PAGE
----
aqlogo_white X
Politics, Business & Culture in the Americas
Countries   |   About    |   Subscribe   |   Newsletter
aqlogo_white

aqlogo_white
AQ Feature

Ciro? Serra? 10 Candidates Who Could Become Brazil’s Next President

A very early look at the race to succeed President Michel Temer reveals a wide-open field of mostly familiar names.
Who will lead?
Paula Daneze

This article is adapted from AQ's most recent issue, "Fixing Brazil." To receive the print edition at home, subscribe here.

Leia em português

MARINA SILVA, 58, FORMER ENVIRONMENTAL MINISTER

Why she might win: Current frontrunner combines anti-establishment cred with a centrist economic platform. Clear anti-corruption message. Inspiring life story. Can appeal to wealthy, poor and middle class. 

Why she might not: Last-minute collapse in 2014 election raised question about loyalty of supporters as well as her personal endurance. Her party, Rede, is tiny and volatile. Workers' Party roots and Evangelical faith scare some voters.

CIRO GOMES, 58, FORMER LEGISLATOR

Why he might win: Has strongest, clearest anti-establishment message in what looks like a “Throw the bums out” election. At the same time, he knows Brasília well and has served as finance minister, governor, mayor and legislator.

Why he might not: Terrifies the political elite and some in business who see him as a demagogue. His Democratic Labor Party is small. Incendiary rhetoric could scare voters, as it did in his losing 2002 presidential bid.

AÉCIO NEVES, 56, SENATOR

Why he might win: Came within 3.3 percentage points of beating Rousseff in 2014 election runoff. Business community backs the center-right agenda of his Brazilian Social Democracy Party (PSDB). Movie-star looks never hurt in politics.

Why he might not: His name has reportedly surfaced in Lava Jato testimony, though he denies wrongdoing. Political dynasty roots and (outdated, but still prevalent) playboy image may play poorly in current zeitgeist.

LUIZ INÁCIO LULA DA SILVA, 70, FORMER PRESIDENT

Why he might win: Oversaw last decade’s boom. Unmatched orator. Still seen by a third of Brazilians as the best president ever. Many supporters think all politicians are corrupt, but that Lula was the only one who did anything for them.

Why he might not: May be convicted and/or imprisoned in Lava Jato probe, though he denies wrongdoing. Shares blame for economic collapse and scandals. Polls show about half of Brazilians would never vote for him.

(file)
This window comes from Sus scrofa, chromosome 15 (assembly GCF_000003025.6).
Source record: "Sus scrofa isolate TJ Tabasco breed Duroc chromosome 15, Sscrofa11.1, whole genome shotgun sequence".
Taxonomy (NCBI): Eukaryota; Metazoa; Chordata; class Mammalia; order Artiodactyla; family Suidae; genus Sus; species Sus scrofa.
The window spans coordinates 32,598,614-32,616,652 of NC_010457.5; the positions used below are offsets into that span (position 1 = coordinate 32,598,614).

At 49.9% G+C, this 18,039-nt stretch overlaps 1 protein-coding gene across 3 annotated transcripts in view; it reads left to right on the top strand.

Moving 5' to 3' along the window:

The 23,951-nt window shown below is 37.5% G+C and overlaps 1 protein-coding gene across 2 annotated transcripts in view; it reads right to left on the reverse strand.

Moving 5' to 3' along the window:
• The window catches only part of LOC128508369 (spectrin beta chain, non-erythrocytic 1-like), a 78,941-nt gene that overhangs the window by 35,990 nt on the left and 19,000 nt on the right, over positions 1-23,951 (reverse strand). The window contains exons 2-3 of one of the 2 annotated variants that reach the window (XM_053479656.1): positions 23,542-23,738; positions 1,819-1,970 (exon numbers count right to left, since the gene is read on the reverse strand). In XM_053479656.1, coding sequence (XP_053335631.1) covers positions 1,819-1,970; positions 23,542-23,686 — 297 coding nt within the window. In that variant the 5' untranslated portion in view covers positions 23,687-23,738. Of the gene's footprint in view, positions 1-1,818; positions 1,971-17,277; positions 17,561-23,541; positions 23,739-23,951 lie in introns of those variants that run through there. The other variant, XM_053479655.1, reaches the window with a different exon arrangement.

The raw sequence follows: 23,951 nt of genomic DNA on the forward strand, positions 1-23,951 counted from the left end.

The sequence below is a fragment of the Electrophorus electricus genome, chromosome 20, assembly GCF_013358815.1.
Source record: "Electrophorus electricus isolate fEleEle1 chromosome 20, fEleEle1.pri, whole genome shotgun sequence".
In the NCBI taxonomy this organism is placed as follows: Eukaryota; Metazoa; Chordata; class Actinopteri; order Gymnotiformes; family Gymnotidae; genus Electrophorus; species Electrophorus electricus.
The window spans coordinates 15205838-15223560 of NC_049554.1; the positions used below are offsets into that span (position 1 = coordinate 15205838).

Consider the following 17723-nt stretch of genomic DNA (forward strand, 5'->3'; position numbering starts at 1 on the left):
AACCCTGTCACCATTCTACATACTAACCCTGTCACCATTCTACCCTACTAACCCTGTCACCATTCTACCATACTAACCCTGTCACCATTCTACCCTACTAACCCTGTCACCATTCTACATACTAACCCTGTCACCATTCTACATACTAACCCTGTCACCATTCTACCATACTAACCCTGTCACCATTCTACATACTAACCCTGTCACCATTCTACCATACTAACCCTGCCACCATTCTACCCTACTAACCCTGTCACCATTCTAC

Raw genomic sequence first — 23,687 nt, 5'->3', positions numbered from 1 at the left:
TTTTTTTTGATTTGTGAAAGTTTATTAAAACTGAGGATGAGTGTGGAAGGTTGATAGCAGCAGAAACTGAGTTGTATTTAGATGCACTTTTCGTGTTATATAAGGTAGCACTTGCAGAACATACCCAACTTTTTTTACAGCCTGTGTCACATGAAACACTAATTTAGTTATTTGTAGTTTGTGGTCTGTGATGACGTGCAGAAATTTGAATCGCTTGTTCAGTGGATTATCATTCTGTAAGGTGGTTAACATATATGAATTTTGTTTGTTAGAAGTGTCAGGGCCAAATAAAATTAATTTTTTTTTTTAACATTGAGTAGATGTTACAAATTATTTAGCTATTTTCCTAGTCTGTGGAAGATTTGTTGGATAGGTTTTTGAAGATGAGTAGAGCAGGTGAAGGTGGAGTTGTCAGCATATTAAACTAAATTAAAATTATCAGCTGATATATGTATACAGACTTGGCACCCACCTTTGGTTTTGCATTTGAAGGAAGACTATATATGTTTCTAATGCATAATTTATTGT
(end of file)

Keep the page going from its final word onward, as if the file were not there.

GERALDO ALCKMIN, 63, GOVERNOR

Why he might win: Popular PSDB governor of Brazil’s most populous state. Teflon image seems to defy protests and scandals. Oversaw historic drop in homicides in São Paulo. Support from industrial elite.

Why he might not: PSDB appears more likely to back Neves; Alckmin could run with different party, but that’s risky. His safe, “good guy” image plays well in São Paulo but did not resonate nationally in 2006 presidential campaign, when he lost the runoff by more than 20 percentage points

JAIR BOLSONARO, 61, LEGISLATOR

Why he might win: Appeals to growing right wing upset over corruption, crime and “moral decadence” of Brazil. Polls show him in first place among wealthiest segment of voters.

Why he might not: His pro-torture, antigay views and open nostalgia for dictatorship are out of step with most Brazilians. Country is shifting right, but probably not this far.

HENRIQUE MEIRELLES, 71, FINANCE MINISTER

Why he might win: If President Michel Temer’s government succeeds, Meirelles may have a chance as pro-continuity candidate with support from business and perhaps the middle class.

Why he might not: Temer’s success is still in doubt. If austerity measures are implemented to balance the budget, Meirelles will likely be the public face of unpopular measures. Put another way: If he does his job, he may be too “spent” to run for presidency.

JOSÉ SERRA, 74, FOREIGN MINISTER

Why he might win: Name recognition is key to elections in continent-size Brazil, and Serra certainly has it after half a century in politics, including failed presidential bids in 2002 and 2010. Will compete with Meirelles to be Temer’s candidate.

Why he might not: Despite centrist, “Mr. Fix-It” reputation, lost previous bids because of charisma deficit and arguably bad timing. As with Meirelles, will sink or swim based on Temer’s performance. Party support unclear.

SÉRGIO MORO, 44, FEDERAL JUDGE

Why he might win: The judge overseeing Lava Jato is arguably the most popular public figure in Brazil. Embodies the hopes of Brazilians for a less corrupt future. Humble, well-spoken and telegenic. Better political mind than many believe.

Why he might not: Take our word for it: He will not run in 2018, and probably not ever. He understands his legacy as a judge would be forever tainted if he entered politics.

“SOMEONE ELSE”

Why she/he might win: A true outsider candidate, such as former Chief Justice Joaquim Barbosa, could still materialize. Figures with regional support, such as Celso Russomanno or former soccer star Romário, could also catch lightning in a bottle.

Why he/she might not: Brazilian elections tend to be about three things: name recognition, time allotted for TV ads, and party support. These are hard for a true outsider to muster. 2018 will be a different kind of election, but probably not that different.

--

Winter is editor-in-chief of Americas Quarterly

 

Any opinions expressed in this piece do not necessarily reflect those of Americas Quarterly or its publishers.
Tags: Fixing Brazil, Elections